Turkey cracks down on contractors as earthquake death toll hits grim milestone

Last week’s earthquake is likely to become Turkey’s deadliest – a 1939 earthquake killed 32,962 people.

Repression against contractors

Amid growing public anger, Turkish authorities arrested dozens of contractors and detained many others accused of “negligence” in building collapses.

During his visit to Diyarbakir on Monday, Turkish Justice Minister Bekir Bozdag said that public prosecutor’s offices in all earthquake-affected areas were conducting judicial investigations.

Bozdag explained that “some of the buildings are 30 years old, some are older, some are 20 and some were built more recently, so our municipalities have that information.” He added: “Audits are subject to evaluation of this information, and our public prosecutors carry out investigations to determine who is involved in these constructions.”

Bozdag previously revealed on Sunday that at least 134 people are being treated as suspects and are under investigation in relation to the construction of buildings destroyed during the earthquake.

“Three of those suspects were arrested pending trial, seven of them in custody, seven banned from travel,” Bozdag said. “Negligence detected, we will do what the law requires.”

An aerial view of collapsed buildings in Kahramanmaras on Saturday as search and rescue efforts continue after last week's devastating earthquake.

According to Turkey’s state news agency Anadolu, Malatya city prosecutors issued arrest warrants for 31 people on Monday in connection with collapsed buildings.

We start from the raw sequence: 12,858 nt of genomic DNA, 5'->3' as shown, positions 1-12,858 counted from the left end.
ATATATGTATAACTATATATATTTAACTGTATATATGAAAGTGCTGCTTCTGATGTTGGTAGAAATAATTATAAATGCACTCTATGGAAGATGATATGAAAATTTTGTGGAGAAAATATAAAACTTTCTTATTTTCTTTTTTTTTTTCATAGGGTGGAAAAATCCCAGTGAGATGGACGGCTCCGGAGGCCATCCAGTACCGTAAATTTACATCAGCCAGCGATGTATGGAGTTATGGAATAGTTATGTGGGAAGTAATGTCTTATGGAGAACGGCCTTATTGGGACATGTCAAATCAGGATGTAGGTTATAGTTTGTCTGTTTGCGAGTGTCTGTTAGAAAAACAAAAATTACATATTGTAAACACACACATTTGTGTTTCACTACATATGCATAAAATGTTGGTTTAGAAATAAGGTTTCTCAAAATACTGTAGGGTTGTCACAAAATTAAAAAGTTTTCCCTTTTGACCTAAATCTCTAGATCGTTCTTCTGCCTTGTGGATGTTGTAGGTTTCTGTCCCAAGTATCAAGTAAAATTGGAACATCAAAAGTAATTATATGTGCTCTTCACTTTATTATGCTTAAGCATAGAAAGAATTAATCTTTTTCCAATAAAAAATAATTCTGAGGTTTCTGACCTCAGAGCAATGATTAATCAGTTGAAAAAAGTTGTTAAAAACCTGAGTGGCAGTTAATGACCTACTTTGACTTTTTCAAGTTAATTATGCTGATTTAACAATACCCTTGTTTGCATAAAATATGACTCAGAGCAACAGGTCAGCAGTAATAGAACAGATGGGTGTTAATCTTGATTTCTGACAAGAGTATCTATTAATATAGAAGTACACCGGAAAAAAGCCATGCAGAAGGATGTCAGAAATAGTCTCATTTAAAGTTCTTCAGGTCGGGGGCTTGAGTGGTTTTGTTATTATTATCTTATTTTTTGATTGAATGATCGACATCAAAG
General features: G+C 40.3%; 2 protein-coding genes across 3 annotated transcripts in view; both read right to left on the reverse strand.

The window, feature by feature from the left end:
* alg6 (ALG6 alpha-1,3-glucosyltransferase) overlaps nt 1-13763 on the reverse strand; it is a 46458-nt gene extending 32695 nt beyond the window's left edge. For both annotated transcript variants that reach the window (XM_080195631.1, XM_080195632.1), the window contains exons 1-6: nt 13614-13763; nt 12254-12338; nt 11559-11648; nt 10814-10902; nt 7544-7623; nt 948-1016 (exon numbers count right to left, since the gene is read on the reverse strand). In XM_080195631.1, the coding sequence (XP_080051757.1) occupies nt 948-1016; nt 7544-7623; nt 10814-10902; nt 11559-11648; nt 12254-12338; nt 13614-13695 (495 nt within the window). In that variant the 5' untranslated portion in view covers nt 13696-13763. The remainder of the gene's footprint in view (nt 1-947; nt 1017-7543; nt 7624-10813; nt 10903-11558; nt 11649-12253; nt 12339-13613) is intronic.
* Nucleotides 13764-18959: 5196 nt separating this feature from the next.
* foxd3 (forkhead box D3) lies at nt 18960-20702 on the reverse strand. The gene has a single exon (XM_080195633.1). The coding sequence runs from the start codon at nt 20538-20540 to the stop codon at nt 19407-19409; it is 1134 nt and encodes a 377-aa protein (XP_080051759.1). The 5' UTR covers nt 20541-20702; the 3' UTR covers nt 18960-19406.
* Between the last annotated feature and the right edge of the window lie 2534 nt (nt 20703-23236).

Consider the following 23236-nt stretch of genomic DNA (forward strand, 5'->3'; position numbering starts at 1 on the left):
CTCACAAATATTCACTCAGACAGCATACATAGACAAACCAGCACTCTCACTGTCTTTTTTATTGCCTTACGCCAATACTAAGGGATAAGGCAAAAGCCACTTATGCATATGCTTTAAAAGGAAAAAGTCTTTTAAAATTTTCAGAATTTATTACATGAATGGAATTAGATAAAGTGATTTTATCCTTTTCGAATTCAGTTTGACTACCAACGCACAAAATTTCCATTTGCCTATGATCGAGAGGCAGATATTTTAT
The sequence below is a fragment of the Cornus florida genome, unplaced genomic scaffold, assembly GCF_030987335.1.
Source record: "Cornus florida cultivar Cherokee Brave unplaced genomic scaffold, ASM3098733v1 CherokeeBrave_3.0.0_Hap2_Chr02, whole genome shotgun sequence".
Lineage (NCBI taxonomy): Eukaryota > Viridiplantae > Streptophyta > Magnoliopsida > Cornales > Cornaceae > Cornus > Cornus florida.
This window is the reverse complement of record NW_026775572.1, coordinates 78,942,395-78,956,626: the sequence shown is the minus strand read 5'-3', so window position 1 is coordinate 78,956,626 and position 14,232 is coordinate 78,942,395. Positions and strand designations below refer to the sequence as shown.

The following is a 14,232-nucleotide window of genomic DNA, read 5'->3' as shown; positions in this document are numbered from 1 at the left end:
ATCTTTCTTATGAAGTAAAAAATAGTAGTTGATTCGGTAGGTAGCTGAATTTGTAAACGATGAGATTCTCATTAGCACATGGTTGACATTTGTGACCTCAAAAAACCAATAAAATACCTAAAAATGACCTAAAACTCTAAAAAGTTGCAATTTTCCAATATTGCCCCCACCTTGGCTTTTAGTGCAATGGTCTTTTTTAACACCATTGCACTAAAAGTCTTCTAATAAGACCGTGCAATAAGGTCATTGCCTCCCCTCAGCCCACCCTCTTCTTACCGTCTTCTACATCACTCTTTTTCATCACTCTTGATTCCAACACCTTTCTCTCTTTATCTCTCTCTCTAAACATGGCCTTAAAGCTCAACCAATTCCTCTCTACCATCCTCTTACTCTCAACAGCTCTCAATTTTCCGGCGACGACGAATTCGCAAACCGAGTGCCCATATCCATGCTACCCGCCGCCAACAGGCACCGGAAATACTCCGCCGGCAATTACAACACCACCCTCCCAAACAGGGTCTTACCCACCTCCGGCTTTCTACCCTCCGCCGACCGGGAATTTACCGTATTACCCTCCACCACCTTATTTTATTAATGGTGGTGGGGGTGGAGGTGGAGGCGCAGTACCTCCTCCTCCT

Nazmi Tosun, a construction supervisor and technical representative of the Emre Apartment which was destroyed in Gaziantep province, was arrested in Istanbul on Monday morning, Anadolu reported, citing security forces.

Several contractors believed by authorities to be responsible for several destroyed buildings in the city of Adiyaman were arrested Sunday at Istanbul airport as they tried to leave the country. Yavuz Karakus and his wife, Sevilay, who built several buildings in Adiyaman, were arrested, with Anadolu reporting that the couple had an additional $16,000 and 20,000 Turkish lira (approximately $1,061) with them at the time. Karakus told reporters: “My conscience is clear. I built 44 houses. Four of them fell down. I did everything according to the codes.”

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Mehmet Yaşar Coşkun, a contractor responsible for Rönesans Residence, a collapsed luxury apartment block in Hatay province, was stopped by authorities at the airport on Saturday as he tried to flee to Montenegro, according to Anadolu. He claimed that he did not know why his building collapsed and that his escape had nothing to do with the building collapsing. Another contractor, Mehmet Ertan Akay, whose Hatay residential building also collapsed, was arrested by Istanbul police, Anadolu reported.

Another contractor, İbrahim Mustafa Uncuoğlu, was detained in Istanbul on Saturday after his inspections of collapsed Bahar apartments, located at the epicenter of the Gaziantep earthquake, were found to be negligent, Anadolu said, citing the Gaziantep Attorney General’s Office. At least nine people died when the building collapsed.

Meanwhile, Hasan Alpargün, owner of a company that erected buildings that collapsed in the city of Adana, was detained in northern Cyprus on Saturday, Anadolu said, citing security forces. Prosecutors in Adana arrested 31 people as part of their investigation on Monday.

Cranes remove debris next to destroyed buildings in Antakya, southeastern Turkey, on Friday.

The crackdown on contractors comes amid heightened scrutiny over Turkey’s building standards and building regulations.

Earthquakes are not uncommon in Turkey, as the country straddles several tectonic plates. However, last week’s quake was particularly destructive, with United Nations aid chief Martin Griffiths describing it on Monday as the “worst event in 100 years in this region”.